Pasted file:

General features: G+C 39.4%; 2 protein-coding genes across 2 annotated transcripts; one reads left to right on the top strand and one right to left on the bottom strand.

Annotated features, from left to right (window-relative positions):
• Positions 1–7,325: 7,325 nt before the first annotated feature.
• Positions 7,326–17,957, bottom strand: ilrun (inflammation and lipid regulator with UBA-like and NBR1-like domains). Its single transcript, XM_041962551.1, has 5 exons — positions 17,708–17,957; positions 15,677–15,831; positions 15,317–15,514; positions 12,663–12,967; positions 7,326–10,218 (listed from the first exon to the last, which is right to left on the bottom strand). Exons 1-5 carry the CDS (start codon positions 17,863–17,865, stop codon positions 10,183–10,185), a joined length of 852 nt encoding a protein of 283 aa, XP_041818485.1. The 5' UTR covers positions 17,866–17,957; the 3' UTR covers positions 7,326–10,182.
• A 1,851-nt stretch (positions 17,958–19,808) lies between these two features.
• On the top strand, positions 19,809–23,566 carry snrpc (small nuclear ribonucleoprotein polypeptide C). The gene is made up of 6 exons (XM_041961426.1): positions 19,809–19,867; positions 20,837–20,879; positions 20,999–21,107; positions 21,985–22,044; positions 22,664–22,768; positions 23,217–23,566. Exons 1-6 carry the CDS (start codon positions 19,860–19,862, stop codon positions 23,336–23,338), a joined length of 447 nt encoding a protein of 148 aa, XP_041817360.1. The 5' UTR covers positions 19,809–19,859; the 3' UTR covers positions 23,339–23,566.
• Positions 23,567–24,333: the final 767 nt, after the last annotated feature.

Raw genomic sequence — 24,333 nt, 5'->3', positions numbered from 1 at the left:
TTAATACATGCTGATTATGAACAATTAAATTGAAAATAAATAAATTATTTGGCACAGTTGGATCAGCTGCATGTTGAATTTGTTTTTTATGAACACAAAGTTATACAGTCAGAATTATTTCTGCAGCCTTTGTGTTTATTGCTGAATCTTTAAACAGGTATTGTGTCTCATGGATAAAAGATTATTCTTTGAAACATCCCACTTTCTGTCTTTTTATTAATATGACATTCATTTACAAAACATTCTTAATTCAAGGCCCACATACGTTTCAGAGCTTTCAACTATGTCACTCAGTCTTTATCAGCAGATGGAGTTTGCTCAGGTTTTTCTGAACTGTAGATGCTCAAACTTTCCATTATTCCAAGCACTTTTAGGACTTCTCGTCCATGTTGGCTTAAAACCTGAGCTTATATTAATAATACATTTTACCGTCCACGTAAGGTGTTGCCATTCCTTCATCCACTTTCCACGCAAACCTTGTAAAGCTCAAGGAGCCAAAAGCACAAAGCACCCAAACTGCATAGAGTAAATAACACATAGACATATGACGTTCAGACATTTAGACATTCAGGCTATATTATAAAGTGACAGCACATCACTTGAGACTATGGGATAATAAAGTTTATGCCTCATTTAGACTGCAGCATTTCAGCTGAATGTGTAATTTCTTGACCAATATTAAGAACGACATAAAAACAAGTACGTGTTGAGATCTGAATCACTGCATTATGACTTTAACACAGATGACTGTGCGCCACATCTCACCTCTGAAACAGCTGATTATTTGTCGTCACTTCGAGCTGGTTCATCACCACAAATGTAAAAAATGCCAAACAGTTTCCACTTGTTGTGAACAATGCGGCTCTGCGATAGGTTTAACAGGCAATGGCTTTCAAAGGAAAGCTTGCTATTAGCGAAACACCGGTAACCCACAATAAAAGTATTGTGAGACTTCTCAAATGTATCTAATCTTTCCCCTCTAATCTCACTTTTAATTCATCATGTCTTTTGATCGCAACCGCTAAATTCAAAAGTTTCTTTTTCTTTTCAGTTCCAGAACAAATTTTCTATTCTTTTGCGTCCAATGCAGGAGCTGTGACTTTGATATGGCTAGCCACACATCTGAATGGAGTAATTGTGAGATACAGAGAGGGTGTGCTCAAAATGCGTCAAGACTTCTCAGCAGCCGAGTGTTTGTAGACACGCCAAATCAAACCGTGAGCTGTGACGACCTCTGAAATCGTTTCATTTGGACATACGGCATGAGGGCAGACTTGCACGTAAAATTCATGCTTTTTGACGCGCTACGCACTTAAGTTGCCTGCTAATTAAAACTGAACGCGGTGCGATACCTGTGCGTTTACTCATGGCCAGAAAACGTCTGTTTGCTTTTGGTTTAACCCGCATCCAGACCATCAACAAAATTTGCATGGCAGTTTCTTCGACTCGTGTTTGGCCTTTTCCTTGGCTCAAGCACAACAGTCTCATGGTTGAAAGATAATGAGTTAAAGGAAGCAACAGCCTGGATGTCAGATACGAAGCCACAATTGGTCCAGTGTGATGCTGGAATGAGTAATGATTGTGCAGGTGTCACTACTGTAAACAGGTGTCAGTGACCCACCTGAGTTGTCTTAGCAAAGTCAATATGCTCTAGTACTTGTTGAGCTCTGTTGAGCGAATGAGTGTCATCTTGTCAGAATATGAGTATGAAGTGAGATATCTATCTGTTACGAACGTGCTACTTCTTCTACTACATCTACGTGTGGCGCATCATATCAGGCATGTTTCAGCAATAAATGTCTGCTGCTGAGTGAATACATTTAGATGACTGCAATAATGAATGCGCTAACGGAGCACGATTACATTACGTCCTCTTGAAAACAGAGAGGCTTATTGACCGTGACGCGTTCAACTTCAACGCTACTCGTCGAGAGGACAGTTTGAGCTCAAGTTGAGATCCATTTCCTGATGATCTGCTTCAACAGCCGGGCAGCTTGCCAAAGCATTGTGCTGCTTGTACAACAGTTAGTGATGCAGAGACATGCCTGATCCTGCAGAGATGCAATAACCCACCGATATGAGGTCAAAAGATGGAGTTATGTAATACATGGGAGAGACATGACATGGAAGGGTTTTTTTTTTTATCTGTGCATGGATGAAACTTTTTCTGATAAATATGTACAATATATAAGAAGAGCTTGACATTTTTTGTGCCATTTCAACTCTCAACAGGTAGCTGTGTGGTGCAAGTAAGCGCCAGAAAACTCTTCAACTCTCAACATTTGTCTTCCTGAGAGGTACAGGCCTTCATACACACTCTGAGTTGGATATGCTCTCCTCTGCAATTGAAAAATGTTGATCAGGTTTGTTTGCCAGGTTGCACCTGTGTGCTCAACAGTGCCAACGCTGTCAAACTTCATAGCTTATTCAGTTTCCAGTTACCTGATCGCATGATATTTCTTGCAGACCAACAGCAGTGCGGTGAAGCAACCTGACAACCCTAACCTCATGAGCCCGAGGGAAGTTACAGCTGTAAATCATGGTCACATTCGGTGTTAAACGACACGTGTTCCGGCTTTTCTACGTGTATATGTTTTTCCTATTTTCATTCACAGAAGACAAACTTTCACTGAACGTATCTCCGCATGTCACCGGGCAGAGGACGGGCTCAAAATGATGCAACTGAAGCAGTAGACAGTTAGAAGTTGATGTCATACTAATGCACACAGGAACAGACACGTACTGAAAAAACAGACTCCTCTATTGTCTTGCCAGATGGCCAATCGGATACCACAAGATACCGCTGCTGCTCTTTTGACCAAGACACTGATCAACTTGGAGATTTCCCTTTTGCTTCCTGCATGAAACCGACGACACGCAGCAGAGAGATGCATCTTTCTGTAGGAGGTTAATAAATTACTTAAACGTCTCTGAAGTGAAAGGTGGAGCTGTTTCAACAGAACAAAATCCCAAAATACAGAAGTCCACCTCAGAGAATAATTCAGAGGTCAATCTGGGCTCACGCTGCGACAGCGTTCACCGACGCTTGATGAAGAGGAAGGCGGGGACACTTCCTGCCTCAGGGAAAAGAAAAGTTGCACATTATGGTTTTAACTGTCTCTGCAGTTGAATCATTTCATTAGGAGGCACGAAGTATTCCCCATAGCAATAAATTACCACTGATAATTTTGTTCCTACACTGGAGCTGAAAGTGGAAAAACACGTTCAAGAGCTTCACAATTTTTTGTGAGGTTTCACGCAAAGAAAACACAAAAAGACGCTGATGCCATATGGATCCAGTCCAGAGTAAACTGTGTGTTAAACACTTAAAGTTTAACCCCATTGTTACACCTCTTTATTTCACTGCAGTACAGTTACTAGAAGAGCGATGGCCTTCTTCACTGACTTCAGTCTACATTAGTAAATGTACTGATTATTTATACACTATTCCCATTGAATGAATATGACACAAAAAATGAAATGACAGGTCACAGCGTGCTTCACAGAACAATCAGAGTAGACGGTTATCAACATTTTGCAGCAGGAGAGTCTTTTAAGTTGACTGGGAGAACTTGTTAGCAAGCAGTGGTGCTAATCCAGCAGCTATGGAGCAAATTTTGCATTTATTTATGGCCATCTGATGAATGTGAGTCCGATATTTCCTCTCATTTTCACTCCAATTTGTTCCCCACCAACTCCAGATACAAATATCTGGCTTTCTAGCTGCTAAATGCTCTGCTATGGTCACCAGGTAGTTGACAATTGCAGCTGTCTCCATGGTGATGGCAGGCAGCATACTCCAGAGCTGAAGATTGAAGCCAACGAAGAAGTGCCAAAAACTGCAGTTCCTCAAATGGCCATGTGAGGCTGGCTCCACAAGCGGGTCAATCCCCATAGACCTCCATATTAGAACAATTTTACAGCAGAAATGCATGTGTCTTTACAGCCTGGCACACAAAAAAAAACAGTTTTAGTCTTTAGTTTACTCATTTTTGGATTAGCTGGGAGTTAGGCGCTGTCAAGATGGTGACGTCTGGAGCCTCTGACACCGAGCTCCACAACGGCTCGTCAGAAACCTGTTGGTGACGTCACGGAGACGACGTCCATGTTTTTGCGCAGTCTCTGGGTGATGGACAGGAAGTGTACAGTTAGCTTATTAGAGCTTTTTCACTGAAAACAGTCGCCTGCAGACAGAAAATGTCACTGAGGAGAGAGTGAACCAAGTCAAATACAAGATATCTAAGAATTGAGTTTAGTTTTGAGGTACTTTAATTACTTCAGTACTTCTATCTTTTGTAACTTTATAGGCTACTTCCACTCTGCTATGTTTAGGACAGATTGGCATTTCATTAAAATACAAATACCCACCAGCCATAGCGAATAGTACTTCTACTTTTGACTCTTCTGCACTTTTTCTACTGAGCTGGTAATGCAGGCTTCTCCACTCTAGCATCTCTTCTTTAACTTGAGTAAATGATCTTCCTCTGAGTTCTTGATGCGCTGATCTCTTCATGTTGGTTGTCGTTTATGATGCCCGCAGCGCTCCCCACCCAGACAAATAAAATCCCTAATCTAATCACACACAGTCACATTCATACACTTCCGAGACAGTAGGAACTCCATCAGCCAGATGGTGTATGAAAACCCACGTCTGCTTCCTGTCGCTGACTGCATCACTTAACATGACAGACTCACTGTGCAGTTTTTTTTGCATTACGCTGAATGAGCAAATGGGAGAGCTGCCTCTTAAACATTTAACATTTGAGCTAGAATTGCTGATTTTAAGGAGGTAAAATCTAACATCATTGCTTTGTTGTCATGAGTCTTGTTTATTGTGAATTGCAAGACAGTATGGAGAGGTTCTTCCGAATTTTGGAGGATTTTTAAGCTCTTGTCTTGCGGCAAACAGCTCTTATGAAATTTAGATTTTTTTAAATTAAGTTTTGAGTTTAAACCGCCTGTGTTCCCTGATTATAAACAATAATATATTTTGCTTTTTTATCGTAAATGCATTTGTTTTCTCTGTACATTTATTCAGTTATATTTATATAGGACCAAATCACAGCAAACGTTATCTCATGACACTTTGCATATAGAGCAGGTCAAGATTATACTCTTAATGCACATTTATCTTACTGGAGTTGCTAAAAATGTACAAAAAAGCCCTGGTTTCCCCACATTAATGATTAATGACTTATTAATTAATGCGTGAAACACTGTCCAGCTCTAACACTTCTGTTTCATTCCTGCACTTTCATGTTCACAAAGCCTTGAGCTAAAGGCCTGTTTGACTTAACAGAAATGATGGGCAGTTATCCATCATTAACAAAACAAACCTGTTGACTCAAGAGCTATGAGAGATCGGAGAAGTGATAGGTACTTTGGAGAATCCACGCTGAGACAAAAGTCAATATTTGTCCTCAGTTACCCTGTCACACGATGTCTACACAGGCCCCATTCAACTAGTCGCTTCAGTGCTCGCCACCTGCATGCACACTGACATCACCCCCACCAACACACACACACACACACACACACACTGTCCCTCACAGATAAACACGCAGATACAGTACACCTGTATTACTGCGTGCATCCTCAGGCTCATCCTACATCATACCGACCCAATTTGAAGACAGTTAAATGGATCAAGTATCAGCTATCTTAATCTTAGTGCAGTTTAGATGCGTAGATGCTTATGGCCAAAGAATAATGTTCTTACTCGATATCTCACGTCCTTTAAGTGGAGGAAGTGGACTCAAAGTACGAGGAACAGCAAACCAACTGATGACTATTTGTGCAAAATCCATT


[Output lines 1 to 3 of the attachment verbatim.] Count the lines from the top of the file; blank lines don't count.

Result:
General features: G+C 39.4%; 2 protein-coding genes across 2 annotated transcripts; one reads left to right on the top strand and one right to left on the bottom strand.

Annotated features, from left to right (window-relative positions):
• Positions 1–7,325: 7,325 nt before the first annotated feature.